Following up on yesterday’s post which showed some fresh UK statistics on the full-time gender pay gap in median earnings, today we continue with a more argumentative (if slightly older) piece by psychology professor Hilary M. Lips of Radford University, UK.
The article unveils the catch-22 embedded in women’s occupational choices and claims that choice is the problem only on the surface, as:
…using the language of choice to refer to women’s career outcomes tacitly ignores the many subtle constraints on such decisions.
There are also deeply embedded problems such as the fact that childbirth strongly disadvantages working mothers, while it advantages working fathers:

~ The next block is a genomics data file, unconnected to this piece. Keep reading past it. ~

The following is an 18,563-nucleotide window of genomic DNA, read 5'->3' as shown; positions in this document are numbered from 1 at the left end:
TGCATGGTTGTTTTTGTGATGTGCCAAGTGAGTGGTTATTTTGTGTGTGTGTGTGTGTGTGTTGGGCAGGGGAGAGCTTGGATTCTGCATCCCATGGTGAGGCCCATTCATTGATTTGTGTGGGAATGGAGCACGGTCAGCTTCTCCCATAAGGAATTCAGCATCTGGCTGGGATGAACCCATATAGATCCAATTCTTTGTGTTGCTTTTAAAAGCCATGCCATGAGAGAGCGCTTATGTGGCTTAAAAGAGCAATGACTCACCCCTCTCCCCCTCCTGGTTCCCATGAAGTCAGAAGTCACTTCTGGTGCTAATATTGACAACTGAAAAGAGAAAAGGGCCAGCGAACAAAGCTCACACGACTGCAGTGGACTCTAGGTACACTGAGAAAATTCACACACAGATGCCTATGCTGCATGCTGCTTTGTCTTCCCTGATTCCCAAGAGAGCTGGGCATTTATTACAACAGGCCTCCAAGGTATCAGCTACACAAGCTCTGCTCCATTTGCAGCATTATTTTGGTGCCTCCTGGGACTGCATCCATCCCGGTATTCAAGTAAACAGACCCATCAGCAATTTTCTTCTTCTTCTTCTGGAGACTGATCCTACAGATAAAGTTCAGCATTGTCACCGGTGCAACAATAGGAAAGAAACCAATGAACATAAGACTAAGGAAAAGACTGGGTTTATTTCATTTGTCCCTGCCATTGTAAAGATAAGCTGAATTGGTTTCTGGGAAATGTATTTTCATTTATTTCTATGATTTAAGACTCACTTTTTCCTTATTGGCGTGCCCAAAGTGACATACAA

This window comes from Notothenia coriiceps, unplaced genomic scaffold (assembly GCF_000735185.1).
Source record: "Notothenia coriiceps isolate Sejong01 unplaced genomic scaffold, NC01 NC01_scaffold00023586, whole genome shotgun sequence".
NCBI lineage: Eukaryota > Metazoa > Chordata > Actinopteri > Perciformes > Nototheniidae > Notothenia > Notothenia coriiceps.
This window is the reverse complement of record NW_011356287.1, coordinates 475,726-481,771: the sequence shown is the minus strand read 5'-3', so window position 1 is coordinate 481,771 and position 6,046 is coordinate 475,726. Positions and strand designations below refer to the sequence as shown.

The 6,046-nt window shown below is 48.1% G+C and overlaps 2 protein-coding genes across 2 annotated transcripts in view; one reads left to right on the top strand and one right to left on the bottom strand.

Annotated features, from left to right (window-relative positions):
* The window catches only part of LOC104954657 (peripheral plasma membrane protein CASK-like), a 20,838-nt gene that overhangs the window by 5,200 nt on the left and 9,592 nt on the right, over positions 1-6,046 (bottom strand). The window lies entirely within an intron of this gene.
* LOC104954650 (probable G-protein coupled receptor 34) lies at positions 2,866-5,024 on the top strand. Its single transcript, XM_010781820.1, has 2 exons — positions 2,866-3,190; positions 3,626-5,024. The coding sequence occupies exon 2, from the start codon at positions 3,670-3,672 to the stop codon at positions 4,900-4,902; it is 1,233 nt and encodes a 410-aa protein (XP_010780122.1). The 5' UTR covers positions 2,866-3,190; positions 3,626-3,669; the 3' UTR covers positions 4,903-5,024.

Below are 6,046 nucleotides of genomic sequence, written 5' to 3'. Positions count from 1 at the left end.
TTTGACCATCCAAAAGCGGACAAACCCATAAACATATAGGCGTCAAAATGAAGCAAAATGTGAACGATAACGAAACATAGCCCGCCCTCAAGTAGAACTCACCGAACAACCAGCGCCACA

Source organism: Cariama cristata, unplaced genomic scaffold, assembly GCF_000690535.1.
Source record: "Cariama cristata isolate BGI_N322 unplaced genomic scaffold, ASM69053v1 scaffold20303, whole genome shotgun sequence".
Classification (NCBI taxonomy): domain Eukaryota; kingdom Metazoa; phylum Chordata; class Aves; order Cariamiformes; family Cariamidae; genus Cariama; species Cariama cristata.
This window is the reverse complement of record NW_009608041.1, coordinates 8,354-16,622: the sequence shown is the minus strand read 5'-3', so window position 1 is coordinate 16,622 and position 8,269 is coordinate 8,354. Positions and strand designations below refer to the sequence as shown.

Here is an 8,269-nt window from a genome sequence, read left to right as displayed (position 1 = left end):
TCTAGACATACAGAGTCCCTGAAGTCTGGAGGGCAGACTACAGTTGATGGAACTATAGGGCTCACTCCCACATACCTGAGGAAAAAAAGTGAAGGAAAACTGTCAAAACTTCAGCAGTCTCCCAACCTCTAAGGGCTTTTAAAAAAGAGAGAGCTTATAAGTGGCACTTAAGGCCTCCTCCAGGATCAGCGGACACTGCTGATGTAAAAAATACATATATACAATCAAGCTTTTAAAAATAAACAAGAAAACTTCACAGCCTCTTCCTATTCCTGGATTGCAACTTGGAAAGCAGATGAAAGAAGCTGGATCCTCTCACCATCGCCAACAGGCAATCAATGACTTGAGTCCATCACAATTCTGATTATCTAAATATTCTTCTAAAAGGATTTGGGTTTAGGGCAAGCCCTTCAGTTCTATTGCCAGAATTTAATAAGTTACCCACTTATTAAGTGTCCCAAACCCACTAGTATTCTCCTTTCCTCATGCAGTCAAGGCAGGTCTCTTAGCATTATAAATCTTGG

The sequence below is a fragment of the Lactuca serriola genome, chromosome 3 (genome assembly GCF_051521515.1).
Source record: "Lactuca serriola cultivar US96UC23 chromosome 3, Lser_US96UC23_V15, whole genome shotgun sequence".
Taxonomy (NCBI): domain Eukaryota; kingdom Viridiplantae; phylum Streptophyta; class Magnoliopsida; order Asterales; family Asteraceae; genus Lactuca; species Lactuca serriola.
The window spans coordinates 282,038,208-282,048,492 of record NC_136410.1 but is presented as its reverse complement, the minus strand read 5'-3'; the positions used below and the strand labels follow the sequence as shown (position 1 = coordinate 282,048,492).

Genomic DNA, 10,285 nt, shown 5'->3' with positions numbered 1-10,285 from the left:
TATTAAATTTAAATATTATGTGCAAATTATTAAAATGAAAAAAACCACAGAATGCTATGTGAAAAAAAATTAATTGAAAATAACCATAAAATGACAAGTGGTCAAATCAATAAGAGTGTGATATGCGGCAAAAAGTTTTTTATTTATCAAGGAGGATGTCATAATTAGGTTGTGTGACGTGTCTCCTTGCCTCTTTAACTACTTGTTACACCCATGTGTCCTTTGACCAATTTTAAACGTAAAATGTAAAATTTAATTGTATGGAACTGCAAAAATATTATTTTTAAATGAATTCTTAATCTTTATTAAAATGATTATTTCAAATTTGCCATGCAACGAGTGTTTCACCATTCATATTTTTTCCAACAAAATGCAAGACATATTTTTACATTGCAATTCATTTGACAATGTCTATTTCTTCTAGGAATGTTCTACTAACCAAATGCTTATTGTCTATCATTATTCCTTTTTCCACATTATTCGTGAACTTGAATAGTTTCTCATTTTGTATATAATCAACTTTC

women with children under 18 earn 97.1% of what women without children earn, whereas men with children under 18 earn 122% of what men without children earn.
Furthermore, Prof Lips argues on the basis of recent data, that even if women did choose to work more, the gender pay gap would still not be closed.
Read the article here
If you’re feeling particularly feminist, also read this news report about …well, an occasion which may not be typical, but the occurrence of which nevertheless somewhat dismantles the whole idea of gender equality in work. Completely, in fact.